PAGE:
The world isn't coming to an end, contrary to what you may have heard, says Jurriaan Kamp. Certainly there's upheaval and economic, political, and social instability, but the media's near-exclusive focus on conflict and disaster means that the progress and everyday acts of brilliance taking place across the globe go unnoticed, which contributes to the sense that apocalypse is at hand.
And pessimism can be fatal: Kamp cites research showing that those who indulge in negative thinking are more likely to smoke, be overweight, and have high blood pressure, high cholesterol, and an increased risk of Parkinson's disease than optimists. Meanwhile, evidence abounds that optimism—intelligent optimism, not a rose-colored-glasses brand of wishful thinking—is good not only for your mind but for your body, too.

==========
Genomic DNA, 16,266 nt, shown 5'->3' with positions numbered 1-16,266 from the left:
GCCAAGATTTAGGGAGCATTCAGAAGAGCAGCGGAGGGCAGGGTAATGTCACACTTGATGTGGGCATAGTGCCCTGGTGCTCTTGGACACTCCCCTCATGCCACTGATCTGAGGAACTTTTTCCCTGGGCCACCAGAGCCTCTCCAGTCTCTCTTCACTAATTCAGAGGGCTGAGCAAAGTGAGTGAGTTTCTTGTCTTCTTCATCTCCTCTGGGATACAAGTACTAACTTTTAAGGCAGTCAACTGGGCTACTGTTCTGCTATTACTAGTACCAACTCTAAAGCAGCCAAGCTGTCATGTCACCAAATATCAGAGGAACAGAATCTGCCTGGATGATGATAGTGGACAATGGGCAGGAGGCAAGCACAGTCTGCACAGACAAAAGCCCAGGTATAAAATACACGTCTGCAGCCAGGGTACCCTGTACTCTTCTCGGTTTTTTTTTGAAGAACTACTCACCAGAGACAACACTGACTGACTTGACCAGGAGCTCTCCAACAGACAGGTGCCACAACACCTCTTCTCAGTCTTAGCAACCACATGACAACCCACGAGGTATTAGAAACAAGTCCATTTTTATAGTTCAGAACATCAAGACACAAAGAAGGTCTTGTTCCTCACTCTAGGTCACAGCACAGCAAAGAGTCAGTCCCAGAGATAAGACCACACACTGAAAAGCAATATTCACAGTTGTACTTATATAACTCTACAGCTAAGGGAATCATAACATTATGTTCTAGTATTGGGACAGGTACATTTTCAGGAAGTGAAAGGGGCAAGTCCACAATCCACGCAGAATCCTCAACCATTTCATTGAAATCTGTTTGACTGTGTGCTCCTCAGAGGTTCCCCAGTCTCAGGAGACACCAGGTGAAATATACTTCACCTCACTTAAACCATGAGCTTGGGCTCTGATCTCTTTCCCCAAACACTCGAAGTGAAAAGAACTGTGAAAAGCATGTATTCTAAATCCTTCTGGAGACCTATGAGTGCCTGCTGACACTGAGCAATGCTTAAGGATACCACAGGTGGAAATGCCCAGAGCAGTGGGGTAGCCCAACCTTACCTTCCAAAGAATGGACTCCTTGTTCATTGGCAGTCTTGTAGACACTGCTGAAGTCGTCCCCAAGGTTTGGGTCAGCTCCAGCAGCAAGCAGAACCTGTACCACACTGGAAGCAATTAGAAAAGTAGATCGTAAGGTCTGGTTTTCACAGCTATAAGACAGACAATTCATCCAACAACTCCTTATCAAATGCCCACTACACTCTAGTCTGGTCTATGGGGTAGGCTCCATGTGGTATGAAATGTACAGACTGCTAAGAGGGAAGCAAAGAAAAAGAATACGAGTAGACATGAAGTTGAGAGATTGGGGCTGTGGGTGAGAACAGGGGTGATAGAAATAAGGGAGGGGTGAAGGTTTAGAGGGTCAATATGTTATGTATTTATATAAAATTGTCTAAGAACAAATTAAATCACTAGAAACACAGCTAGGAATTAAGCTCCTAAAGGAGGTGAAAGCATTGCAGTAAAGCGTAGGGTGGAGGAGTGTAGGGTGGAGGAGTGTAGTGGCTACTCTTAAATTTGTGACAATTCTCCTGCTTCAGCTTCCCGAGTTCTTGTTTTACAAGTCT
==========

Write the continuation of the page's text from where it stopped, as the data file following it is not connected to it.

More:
Kamp demonstrates that, on the whole, we're living longer, becoming smarter, working less, and growing richer. Democracy is on the rise, and violence is declining. He explains how we can cultivate an outlook of informed optimism that will make our lives and the world better—because, as he quotes Helen Keller, “No pessimist ever discovered the secret of the stars, or sailed to an uncharted land, or opened a new doorway for the human spirit.”